Recently, Husseneder and Collier [14] used lytic peptides to design a prototype of paratransgenesis for termite control using the Formosan subterranean termite (Coptotermes formosanus) as a model. First, they showed that lytic peptides (Hecate, Cecropin, and Mellitin) efficiently killed the three species of protozoa, Pseudotrichonympha grassii, Holomastigotoides hartmanni, and Spirotrichonympha leidyi, associated with the hindgut of C. formosanus workers. Furthermore, Husseneder and Collier [14] genetically engineered yeast (Kluyveromyces lactis) to express Hecate. After the yeast was ingested by termite workers, the lytic peptides expressed by the yeast killed the gut protozoa within 4 weeks, followed by the death of the termites within 6 weeks.

The top challenge in developing a paratransgenesis system is to enhance the efficiency of the technology while at the same time preventing from non-target effects of treatments. Lytic peptides have previously been shown to destroy specific cells (e.g., breast, testicular and prostate cancer cells) when they are conjugated with membrane receptor-recognizing molecules [20], [25], [26]. We followed the same concept and identified protozoa–recognition peptides to construct ligands that bind not only to symbiotic protozoa of C. formosanus but also symbiotic protozoa of another termite species, Reticulitermes flavipes, and free-living protozoa. Next, we genetically engineered the yeast K. lactis to express a fusion peptide (Ligand-Hecate) that specifically killed protozoa. Finally, we developed a target-specific bait containing genetically engineered yeast to kill termites.


Identification of ligands that attach to protozoa

We used a phage library expressing variants of linear random heptapeptides to identify termite protozoa-recognizing peptides (Fig. S1A–G). Nineteen unique heptapeptide sequences that bound to protozoa were identified (Table S1). Two ligands, ALNLTLH (Ligand-1) and LPSLPAN (Ligand-2) showed homology to epitopes present on the variant surface glycoprotein (VSG) of Trypanosoma brucei and a single-pass type II membrane protein of Thermosynechococcus elongatus, respectively, when searched in the Database of Interacting Proteins (DIP, As it was not feasible to test all 19 selected candidate ligand peptide in our study, we selected Ligand-1 and Ligand-2 for synthesis based upon their predicted interactions described above. Next, the ligands were attached to the fluorophore EDANS (5-((2-Aminoethyl) amino) naphthalene-1-sulfonic acid) (Fig. S1H,I) to confirm their specific binding to termite protozoa under in vitro (protozoa culture) and in vivo (termite enema) conditions. Both of the ligands bound to all three species of protozoa of C. formosanus and not to the termite hindgut wall (Fig. 1). The ligands bound to the entire surface of protozoa, but were mostly concentrated in the anterior region of P. grassii clearly showing the axostyle (a sheet of microtubules) (Fig. 1A). For untreated protozoa, we only observed some patchy autofluorescence of wood particles ingested by the protozoa. However, the autofluorescence was easy to distinguish from specific binding of the ligands, since there is no autofluorescence of the surface and the axostyle region (Fig. S2A–C) These binding sites are likely to be present in all species of protozoa, as both the ligands also bound to all eleven species of protozoa [27] found in the hindgut of another termite species Reticulitermes flavipes (Fig. 2A–H) and the four free-living aerobic protozoa species tested (Tetrahymena pyriformis, Amoeba sp., Euglena sp., and Paramecium sp.) (Fig. 2I–P). The ligands are most likely protozoa-specific as they did not bind to non-target microorganisms, such as gram negative Escherichia coli, gram positive Pilibacter termitis (a lactic acid bacterium exclusively found in the gut of C. formosanus) [28] and the yeast K. lactis.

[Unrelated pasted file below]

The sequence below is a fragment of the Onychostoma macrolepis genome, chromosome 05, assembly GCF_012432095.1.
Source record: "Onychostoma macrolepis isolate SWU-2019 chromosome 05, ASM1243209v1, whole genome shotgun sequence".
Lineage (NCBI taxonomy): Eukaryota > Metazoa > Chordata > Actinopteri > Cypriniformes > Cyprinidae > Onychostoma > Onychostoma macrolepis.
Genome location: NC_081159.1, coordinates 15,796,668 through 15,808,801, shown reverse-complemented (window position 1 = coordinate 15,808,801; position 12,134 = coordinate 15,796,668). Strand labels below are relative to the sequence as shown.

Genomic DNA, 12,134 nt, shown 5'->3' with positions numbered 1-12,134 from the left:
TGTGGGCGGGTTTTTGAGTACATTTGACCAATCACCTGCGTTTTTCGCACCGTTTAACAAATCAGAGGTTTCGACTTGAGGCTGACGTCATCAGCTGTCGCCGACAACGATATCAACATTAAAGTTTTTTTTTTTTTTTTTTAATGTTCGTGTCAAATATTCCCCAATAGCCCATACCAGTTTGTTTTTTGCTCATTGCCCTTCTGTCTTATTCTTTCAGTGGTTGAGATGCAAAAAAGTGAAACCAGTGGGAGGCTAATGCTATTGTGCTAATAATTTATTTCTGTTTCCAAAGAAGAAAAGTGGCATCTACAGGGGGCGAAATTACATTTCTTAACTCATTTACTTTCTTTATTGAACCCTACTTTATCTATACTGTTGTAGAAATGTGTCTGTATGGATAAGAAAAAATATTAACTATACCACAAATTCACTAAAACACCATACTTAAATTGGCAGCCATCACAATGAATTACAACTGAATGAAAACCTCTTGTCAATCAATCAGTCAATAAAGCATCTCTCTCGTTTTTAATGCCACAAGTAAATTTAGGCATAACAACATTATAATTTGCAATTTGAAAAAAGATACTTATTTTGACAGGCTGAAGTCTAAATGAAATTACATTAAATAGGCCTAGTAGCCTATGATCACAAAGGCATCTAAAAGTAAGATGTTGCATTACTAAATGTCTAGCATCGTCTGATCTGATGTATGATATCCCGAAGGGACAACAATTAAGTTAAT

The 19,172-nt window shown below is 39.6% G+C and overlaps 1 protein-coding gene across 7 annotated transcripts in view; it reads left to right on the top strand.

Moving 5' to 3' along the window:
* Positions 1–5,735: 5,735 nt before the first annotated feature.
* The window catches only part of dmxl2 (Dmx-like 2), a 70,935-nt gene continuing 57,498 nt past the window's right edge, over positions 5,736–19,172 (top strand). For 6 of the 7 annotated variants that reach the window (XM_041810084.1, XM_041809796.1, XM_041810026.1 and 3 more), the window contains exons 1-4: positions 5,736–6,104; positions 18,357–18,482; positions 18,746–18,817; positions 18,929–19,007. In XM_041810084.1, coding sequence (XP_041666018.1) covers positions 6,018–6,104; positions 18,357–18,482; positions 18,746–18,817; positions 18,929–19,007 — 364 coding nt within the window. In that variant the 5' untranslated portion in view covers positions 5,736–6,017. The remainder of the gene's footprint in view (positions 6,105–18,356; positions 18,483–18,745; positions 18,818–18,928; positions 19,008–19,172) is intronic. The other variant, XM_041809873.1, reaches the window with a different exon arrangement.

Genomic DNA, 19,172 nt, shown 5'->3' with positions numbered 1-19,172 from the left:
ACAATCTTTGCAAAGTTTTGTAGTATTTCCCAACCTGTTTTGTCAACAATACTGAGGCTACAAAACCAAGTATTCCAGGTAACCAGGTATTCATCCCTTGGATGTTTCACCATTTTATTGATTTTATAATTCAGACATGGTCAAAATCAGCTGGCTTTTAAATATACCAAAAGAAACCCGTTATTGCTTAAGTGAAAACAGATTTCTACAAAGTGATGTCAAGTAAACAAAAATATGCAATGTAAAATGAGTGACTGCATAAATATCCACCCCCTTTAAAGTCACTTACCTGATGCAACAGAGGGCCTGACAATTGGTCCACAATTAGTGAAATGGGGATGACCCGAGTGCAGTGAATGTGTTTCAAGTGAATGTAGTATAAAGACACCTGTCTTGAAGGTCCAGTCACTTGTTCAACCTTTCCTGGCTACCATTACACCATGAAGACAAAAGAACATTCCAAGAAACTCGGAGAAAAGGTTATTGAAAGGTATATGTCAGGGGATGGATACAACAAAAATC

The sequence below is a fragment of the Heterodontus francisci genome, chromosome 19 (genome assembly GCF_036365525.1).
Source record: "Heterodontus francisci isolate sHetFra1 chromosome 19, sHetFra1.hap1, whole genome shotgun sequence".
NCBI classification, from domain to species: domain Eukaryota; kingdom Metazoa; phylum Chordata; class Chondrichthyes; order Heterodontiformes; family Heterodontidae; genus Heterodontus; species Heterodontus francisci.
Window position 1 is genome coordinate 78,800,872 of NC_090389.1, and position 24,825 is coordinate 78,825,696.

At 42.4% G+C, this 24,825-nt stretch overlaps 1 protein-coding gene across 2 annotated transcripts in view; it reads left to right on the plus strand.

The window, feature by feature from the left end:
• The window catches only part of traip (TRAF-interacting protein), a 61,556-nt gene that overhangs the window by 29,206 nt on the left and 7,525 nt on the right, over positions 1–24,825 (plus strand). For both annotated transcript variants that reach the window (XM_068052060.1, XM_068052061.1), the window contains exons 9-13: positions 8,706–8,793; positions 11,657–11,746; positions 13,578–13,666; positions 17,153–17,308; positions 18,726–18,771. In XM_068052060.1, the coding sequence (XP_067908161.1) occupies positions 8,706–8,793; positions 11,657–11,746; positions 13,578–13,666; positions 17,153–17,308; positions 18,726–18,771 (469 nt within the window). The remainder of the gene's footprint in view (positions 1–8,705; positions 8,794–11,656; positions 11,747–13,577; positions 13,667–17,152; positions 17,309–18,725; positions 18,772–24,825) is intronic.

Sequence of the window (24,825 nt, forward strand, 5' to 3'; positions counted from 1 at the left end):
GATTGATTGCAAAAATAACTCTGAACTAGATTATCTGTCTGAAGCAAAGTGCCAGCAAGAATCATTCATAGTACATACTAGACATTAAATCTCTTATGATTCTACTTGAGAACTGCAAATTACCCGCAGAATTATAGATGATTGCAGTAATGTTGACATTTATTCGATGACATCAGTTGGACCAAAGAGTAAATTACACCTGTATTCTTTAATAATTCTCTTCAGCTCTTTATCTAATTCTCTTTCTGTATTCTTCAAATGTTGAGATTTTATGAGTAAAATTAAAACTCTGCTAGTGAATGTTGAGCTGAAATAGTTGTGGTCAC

Figure 1. Visualization of binding of fluorescent Ligand-1 to gut protozoa of the Formosan subterranean termite, Coptotermes formosanus.

Blue fluorescence (excitation  =  341 nm, emission  =  471 nm) confirms that Ligand-1 binds to all the three species of the termite protozoa. Phagocytosed wood particles within the protozoa cytoplasm show some patchy autofluorescence. (A, B) Fluorescent and differential interference contrast (DIC) exposures of Pseudotrichonympha grassii, respectively. Binding of ligands was concentrated in the anterior region of P. grassii clearly showing the axostyle (a sheet of microtubules). (C, D) Fluorescent and DIC exposures of Holomastigotoides hartmanni, respectively. (E, F) Fluorescent and DIC exposures of Spirotrichonympha leidyi, respectively. Binding of Ligand-2 also showed a similar fluorescence pattern.